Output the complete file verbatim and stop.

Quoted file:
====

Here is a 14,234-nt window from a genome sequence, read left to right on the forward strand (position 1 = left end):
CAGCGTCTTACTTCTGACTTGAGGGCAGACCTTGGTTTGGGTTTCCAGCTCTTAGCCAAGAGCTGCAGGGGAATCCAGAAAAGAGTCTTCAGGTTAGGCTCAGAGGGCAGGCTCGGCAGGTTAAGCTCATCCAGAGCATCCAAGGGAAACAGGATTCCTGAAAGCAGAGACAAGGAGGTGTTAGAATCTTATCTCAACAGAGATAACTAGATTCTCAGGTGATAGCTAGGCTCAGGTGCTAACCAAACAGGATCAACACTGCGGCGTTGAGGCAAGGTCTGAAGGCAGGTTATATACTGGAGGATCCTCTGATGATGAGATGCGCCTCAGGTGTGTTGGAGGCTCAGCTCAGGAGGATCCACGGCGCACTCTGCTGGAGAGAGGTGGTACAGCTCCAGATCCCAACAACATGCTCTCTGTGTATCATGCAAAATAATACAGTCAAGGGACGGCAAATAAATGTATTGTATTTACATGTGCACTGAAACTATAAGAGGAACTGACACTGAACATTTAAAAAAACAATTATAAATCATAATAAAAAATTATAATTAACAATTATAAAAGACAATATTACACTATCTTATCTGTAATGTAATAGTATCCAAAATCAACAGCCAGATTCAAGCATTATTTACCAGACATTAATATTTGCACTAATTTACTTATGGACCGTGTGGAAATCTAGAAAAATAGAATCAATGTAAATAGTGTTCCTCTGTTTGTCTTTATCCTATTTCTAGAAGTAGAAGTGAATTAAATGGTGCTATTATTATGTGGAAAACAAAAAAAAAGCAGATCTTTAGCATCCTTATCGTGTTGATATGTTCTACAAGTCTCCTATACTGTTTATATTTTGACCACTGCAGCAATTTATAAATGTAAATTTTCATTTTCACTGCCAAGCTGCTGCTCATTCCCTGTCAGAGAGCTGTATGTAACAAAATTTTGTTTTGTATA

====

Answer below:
Here is a 14,234-nt window from a genome sequence, read left to right on the forward strand (position 1 = left end):
CAGCGTCTTACTTCTGACTTGAGGGCAGACCTTGGTTTGGGTTTCCAGCTCTTAGCCAAGAGCTGCAGGGGAATCCAGAAAAGAGTCTTCAGGTTAGGCTCAGAGGGCAGGCTCGGCAGGTTAAGCTCATCCAGAGCATCCAAGGGAAACAGGATTCCTGAAAGCAGAGACAAGGAGGTGTTAGAATCTTATCTCAACAGAGATAACTAGATTCTCAGGTGATAGCTAGGCTCAGGTGCTAACCAAACAGGATCAACACTGCGGCGTTGAGGCAAGGTCTGAAGGCAGGTTATATACTGGAGGATCCTCTGATGATGAGATGCGCCTCAGGTGTGTTGGAGGCTCAGCTCAGGAGGATCCACGGCGCACTCTGCTGGAGAGAGGTGGTACAGCTCCAGATCCCAACAACATGCTCTCTGTGTATCATGCAAAATAATACAGTCAAGGGACGGCAAATAAATGTATTGTATTTACATGTGCACTGAAACTATAAGAGGAACTGACACTGAACATTTAAAAAAACAATTATAAATCATAATAAAAAATTATAATTAACAATTATAAAAGACAATATTACACTATCTTATCTGTAATGTAATAGTATCCAAAATCAACAGCCAGATTCAAGCATTATTTACCAGACATTAATATTTGCACTAATTTACTTATGGACCGTGTGGAAATCTAGAAAAATAGAATCAATGTAAATAGTGTTCCTCTGTTTGTCTTTATCCTATTTCTAGAAGTAGAAGTGAATTAAATGGTGCTATTATTATGTGGAAAACAAAAAAAAAGCAGATCTTTAGCATCCTTATCGTGTTGATATGTTCTACAAGTCTCCTATACTGTTTATATTTTGACCACTGCAGCAATTTATAAATGTAAATTTTCATTTTCACTGCCAAGCTGCTGCTCATTCCCTGTCAGAGAGCTGTATGTAACAAAATTTTGTTTTGTATA